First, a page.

Chapter 75

A DAY OR TWO AFTER the Quilp tea-party at the Wilderness, Mr Swiveller walked into Sampson Brass’s office at the usual hour, and being alone in that Temple of Probity, placed his hat upon the desk, and taking from his pocket a small parcel of black crape, applied himself to folding and pinning the same upon it, after the manner of a hatband. Having completed the construction of this appendage, he surveyed his work with great complacency, and put his hat on again — very much over one eye, to increase the mournfulness of the effect. These arrangements perfected to his entire satisfaction, he thrust his hands into his pockets, and walked up and down the office with measured steps.

‘It has always been the same with me,’ said Mr Swiveller, ‘always. ’Twas ever thus — from childhood’s hour I’ve seen my fondest hopes decay, I never loved a tree or flower but ’twas the first to fade away. I never nursed a dear Gazelle, to glad me with its soft black eye, but when it came to know me well, and love me, it was sure to marry a market-gardener.’

Overpowered by these reflections, Mr Swiveller stopped short at the clients’ chair, and flung himself into its open arms.

‘And this,’ said Mr Swiveller, with a kind of bantering composure, ‘is life, I believe. Oh, certainly. Why not! I’m quite satisfied. I shall wear,’ added Richard, taking off his hat again and looking hard at it, as if he were only deterred by pecuniary considerations from spurning it with his foot, ‘I shall wear this emblem of woman’s perfidy, in remembrance of her with whom I shall never again thread the windings of the mazy; whom I shall never more pledge in the rosy; who, during the short remainder of my existence, will murder the balmy. Ha, ha, ha!’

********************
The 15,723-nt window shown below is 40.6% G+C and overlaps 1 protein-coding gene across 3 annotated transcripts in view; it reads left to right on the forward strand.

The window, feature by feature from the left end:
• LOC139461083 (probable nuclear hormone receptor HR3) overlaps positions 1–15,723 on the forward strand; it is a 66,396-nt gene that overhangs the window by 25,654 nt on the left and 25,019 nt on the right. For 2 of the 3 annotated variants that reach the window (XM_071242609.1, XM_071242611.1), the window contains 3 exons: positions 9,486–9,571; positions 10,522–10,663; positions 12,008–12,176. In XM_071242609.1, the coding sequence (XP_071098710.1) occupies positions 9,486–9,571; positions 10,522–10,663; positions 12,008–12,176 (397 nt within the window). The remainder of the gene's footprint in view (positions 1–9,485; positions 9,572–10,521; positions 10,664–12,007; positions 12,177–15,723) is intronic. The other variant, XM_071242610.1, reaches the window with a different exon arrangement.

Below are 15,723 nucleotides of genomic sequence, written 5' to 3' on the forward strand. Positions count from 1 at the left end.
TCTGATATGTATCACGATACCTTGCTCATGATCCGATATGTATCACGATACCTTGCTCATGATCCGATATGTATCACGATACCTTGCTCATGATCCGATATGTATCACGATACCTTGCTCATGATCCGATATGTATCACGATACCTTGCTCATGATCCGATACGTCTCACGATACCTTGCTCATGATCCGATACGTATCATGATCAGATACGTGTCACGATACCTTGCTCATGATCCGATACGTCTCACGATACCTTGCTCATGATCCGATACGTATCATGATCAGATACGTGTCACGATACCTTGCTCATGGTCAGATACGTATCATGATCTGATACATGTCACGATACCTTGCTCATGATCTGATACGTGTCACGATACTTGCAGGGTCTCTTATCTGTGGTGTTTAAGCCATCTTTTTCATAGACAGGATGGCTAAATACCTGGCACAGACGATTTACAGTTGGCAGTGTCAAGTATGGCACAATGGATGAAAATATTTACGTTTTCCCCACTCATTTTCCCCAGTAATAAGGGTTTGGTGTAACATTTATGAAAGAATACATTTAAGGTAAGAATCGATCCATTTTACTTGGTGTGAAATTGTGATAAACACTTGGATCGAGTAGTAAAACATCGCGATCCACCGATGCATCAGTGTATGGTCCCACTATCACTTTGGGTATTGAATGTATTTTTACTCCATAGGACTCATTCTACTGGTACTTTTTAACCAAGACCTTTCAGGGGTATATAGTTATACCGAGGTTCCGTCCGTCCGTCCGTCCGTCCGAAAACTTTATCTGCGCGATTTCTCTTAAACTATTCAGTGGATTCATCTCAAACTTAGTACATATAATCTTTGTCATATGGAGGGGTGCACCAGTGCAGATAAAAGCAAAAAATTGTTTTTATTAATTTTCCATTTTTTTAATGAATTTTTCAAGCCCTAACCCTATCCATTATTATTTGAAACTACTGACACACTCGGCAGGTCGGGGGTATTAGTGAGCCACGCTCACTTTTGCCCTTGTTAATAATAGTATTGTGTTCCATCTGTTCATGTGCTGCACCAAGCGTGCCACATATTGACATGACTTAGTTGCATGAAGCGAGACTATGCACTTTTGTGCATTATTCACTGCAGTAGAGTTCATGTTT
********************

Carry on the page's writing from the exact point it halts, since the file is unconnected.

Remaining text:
It may be necessary to observe, lest there should appear any incongruity in the close of this soliloquy, that Mr Swiveller did not wind up with a cheerful hilarious laugh, which would have been undoubtedly at variance with his solemn reflections, but that, being in a theatrical mood, he merely achieved that performance which is designated in melodramas ‘laughing like a fiend,’ — for it seems that your fiends always laugh in syllables, and always in three syllables, never more nor less, which is a remarkable property in such gentry, and one worthy of remembrance.

The baleful sounds had hardly died away, and Mr Swiveller was still sitting in a very grim state in the clients’ chair, when there came a ring — or, if we may adapt the sound to his then humour, a knell — at the office bell. Opening the door with all speed, he beheld the expressive countenance of Mr Chuckster, between whom and himself a fraternal greeting ensued.

‘You’re devilish early at this pestiferous old slaughterhouse,’ said that gentleman, poising himself on one leg, and shaking the other in an easy manner.

‘Rather,’ returned Dick.

‘Rather!’ retorted Mr Chuckster, with that air of graceful trifling which so well became him. ‘I should think so. Why, my good feller, do you know what o’clock it is — half-past nine a.m. in the morning?’

‘Won’t you come in?’ said Dick. ‘All alone. Swiveller solus. “ ’Tis now the witching — ”’

‘“Hour of night!”’

‘“When churchyards yawn,”’

‘“And graves give up their dead.”’

At the end of this quotation in dialogue, each gentleman struck an attitude, and immediately subsiding into prose walked into the office. Such morsels of enthusiasm are common among the Glorious Apollos, and were indeed the links that bound them together, and raised them above the cold dull earth.

  By PanEris using Melati.

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